Black water. Raging water. Ice-covered water.
The city's rivers and lake can be at their worst when Buffalo's Underwater Recovery Team is called into action.
On alert 24 hours a day, the team is one of the busiest special squads in the Police Department and can be called upon to investigate drownings, help with boats in distress or search for lost evidence.
"It's not for the faint at heart," said Capt. Fredric Foels of the City of Tonawanda Police Department. "Look at the conditions they're dealing with out there, and who knows what the visibility is like."
When you talk to Foels and others familiar with underwater recovery teams, you're certain to hear about the risks they face every time they enter the water.
Foels says it's not uncommon for those teams to encounter swift, dangerous conditions where the visibility is so bad, divers are required to "swim and feel."
"Often, you can't see right in front of you," he said.
Buffalo's team, known for its intense, year-round training, is made up of police officers who are certified SCUBA divers. They also train for a year or more before joining the squad.
The training site at the foot of West Ferry, where Buffalo Police diver Craig Lehner went missing Friday, has been used by the department for decades.
Police officials, well aware that some might question the decision to train in the Niagara River on Friday, said they go there because working in those kind of conditions keeps the team prepared for whatever emergencies arise.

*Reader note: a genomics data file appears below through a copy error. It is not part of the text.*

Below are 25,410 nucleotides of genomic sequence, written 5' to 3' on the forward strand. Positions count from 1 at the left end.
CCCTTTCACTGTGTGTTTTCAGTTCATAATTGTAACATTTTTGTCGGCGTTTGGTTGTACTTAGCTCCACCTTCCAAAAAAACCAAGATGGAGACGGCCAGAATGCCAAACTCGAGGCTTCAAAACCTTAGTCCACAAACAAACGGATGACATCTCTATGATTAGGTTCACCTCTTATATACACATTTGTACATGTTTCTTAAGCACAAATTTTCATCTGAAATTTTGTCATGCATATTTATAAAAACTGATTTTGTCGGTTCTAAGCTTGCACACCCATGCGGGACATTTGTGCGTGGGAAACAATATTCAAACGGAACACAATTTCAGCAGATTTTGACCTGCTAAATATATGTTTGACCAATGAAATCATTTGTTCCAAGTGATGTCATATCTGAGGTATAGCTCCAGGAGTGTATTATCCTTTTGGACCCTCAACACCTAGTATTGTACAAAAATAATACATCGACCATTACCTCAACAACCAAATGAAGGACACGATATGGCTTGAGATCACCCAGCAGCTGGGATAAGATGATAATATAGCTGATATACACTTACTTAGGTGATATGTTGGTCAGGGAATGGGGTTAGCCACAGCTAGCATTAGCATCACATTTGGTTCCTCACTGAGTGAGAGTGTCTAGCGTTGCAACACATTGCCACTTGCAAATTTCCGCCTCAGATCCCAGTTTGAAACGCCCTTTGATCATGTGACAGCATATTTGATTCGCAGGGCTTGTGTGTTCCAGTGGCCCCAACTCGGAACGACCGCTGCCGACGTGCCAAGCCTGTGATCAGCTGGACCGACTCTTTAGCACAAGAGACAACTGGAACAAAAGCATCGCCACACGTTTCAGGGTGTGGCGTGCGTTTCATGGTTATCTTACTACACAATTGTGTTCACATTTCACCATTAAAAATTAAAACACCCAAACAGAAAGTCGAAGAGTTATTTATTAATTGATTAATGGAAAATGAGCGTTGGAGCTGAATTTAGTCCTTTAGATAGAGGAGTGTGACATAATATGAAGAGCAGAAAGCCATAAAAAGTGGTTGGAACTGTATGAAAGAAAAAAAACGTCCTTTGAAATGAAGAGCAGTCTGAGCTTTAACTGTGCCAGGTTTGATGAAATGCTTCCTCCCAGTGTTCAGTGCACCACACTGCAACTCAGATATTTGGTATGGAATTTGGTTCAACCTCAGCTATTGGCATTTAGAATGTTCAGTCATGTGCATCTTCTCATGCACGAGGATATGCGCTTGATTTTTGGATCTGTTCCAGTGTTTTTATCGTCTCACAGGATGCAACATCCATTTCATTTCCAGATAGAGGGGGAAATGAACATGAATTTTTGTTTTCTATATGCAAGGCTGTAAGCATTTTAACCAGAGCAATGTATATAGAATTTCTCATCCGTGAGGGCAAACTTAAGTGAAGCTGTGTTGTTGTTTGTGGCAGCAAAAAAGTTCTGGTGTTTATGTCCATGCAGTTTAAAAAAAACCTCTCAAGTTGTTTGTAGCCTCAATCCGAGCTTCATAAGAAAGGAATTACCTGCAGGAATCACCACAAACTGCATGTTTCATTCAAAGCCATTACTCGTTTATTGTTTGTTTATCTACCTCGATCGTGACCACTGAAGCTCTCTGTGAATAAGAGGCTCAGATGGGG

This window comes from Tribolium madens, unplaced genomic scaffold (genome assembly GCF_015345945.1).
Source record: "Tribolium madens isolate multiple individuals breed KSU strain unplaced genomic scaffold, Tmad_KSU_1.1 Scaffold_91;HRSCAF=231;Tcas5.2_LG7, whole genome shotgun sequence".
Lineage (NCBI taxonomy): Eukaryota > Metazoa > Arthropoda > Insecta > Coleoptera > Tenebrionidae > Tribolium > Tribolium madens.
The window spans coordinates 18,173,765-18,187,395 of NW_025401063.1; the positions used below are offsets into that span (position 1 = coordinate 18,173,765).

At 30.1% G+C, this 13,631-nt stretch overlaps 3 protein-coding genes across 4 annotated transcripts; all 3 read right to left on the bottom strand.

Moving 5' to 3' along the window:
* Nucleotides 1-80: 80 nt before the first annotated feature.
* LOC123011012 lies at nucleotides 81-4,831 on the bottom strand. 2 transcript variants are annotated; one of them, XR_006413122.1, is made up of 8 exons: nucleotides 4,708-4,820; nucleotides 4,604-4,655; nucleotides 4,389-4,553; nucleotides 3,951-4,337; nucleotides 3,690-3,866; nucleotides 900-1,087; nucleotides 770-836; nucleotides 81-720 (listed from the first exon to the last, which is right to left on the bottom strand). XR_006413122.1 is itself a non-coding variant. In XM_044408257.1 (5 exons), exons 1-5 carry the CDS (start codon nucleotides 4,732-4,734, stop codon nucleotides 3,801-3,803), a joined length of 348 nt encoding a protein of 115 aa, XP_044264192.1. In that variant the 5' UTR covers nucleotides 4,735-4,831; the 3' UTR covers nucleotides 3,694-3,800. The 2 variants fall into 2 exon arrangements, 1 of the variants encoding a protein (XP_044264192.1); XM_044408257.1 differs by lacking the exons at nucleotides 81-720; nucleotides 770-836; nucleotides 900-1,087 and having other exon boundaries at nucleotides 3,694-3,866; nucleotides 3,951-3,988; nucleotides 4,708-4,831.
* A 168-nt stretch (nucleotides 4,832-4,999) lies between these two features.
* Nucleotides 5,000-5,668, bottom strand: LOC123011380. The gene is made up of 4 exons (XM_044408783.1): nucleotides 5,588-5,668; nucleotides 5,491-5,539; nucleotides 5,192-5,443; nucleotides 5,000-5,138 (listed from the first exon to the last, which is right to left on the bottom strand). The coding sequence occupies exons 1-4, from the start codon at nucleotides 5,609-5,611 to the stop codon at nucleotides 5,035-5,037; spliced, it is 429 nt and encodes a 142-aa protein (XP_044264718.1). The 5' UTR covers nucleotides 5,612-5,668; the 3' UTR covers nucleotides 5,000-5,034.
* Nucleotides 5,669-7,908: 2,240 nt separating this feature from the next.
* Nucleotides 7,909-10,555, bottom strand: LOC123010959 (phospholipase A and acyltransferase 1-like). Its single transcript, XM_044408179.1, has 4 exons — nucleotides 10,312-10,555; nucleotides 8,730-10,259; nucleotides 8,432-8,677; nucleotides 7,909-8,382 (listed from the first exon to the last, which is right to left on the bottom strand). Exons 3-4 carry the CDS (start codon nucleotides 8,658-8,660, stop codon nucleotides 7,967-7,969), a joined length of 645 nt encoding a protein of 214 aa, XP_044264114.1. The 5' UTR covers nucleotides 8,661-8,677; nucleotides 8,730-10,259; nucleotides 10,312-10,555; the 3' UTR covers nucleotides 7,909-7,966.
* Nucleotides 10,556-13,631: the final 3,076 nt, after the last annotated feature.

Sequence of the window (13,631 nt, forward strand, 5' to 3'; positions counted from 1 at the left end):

"They train so when the bell rings, they're prepared," said Foels. "It's crucial to walk through real-life situations. Training is the key."
Over the years, the Underwater Recovery Team has garnered headlines for its work.
In November of 2012, squad members retrieved a man's body from the Niagara River at the foot of Porter Avenue and, two years earlier, located a 16-year-old boy who had drowned in a pond on Unity Island.
Just last year, after several witnesses reported seeing a car go into the Niagara River near Ontario Street, the team reported to the scene and pulled out a woman – alive – from of the car.
Foels said the squads are a common and essential part of any police department with a waterfront to patrol.
Bordered by the Niagara River, Erie Canal and Ellicott Creek, the City of Tonawanda formed its underwater recovery team in 1963 and has seen it grow to more than a dozen members, many of them civilians with experience and expertise in diving.
"Our guys train in the water just like Buffalo does," he said.
In emphasizing the importance of training, Foels noted that some of his team members were in Boston, Mass. last month as part a training exercise for their new sonar boat.
"A month later," he said, "it's out on that river helping with the search."